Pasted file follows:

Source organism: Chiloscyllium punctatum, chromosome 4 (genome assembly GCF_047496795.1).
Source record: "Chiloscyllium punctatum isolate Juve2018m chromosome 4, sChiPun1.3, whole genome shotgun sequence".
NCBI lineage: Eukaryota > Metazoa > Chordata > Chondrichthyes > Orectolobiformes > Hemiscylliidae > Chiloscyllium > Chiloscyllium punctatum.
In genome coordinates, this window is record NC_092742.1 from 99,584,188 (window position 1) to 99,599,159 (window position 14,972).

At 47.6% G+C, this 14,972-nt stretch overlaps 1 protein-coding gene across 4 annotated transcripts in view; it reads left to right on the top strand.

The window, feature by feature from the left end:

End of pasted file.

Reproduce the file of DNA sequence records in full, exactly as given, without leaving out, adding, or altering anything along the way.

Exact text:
Source organism: Chiloscyllium punctatum, chromosome 4 (genome assembly GCF_047496795.1).
Source record: "Chiloscyllium punctatum isolate Juve2018m chromosome 4, sChiPun1.3, whole genome shotgun sequence".
NCBI lineage: Eukaryota > Metazoa > Chordata > Chondrichthyes > Orectolobiformes > Hemiscylliidae > Chiloscyllium > Chiloscyllium punctatum.
In genome coordinates, this window is record NC_092742.1 from 99,584,188 (window position 1) to 99,599,159 (window position 14,972).

At 47.6% G+C, this 14,972-nt stretch overlaps 1 protein-coding gene across 4 annotated transcripts in view; it reads left to right on the top strand.

The window, feature by feature from the left end: